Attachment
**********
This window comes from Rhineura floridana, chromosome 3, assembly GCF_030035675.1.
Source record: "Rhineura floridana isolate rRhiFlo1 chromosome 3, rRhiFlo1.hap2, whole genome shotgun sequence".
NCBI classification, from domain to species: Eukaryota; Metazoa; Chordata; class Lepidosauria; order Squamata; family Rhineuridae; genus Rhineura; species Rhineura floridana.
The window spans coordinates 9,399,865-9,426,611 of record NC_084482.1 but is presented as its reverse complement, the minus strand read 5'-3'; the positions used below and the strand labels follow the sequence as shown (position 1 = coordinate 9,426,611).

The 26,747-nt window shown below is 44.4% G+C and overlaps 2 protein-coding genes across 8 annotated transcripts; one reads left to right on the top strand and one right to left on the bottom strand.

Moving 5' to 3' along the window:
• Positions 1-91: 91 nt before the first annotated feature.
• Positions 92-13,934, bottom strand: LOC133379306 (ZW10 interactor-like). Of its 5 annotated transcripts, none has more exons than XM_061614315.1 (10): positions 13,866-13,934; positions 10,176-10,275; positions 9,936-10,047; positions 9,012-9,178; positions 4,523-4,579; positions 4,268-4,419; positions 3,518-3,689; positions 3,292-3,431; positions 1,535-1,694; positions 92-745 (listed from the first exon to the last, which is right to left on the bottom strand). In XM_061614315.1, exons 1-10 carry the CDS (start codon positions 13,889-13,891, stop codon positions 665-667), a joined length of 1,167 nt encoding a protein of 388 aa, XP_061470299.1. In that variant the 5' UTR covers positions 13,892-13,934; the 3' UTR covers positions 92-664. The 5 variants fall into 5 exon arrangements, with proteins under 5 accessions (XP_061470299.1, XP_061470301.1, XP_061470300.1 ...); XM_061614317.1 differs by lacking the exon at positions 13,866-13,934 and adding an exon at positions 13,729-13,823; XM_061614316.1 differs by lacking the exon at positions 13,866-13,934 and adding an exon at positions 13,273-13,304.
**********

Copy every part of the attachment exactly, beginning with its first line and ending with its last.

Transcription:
This window comes from Rhineura floridana, chromosome 3, assembly GCF_030035675.1.
Source record: "Rhineura floridana isolate rRhiFlo1 chromosome 3, rRhiFlo1.hap2, whole genome shotgun sequence".
NCBI classification, from domain to species: Eukaryota; Metazoa; Chordata; class Lepidosauria; order Squamata; family Rhineuridae; genus Rhineura; species Rhineura floridana.
The window spans coordinates 9,399,865-9,426,611 of record NC_084482.1 but is presented as its reverse complement, the minus strand read 5'-3'; the positions used below and the strand labels follow the sequence as shown (position 1 = coordinate 9,426,611).

The 26,747-nt window shown below is 44.4% G+C and overlaps 2 protein-coding genes across 8 annotated transcripts; one reads left to right on the top strand and one right to left on the bottom strand.

Moving 5' to 3' along the window:
• Positions 1-91: 91 nt before the first annotated feature.
• Positions 92-13,934, bottom strand: LOC133379306 (ZW10 interactor-like). Of its 5 annotated transcripts, none has more exons than XM_061614315.1 (10): positions 13,866-13,934; positions 10,176-10,275; positions 9,936-10,047; positions 9,012-9,178; positions 4,523-4,579; positions 4,268-4,419; positions 3,518-3,689; positions 3,292-3,431; positions 1,535-1,694; positions 92-745 (listed from the first exon to the last, which is right to left on the bottom strand). In XM_061614315.1, exons 1-10 carry the CDS (start codon positions 13,889-13,891, stop codon positions 665-667), a joined length of 1,167 nt encoding a protein of 388 aa, XP_061470299.1. In that variant the 5' UTR covers positions 13,892-13,934; the 3' UTR covers positions 92-664. The 5 variants fall into 5 exon arrangements, with proteins under 5 accessions (XP_061470299.1, XP_061470301.1, XP_061470300.1 ...); XM_061614317.1 differs by lacking the exon at positions 13,866-13,934 and adding an exon at positions 13,729-13,823; XM_061614316.1 differs by lacking the exon at positions 13,866-13,934 and adding an exon at positions 13,273-13,304.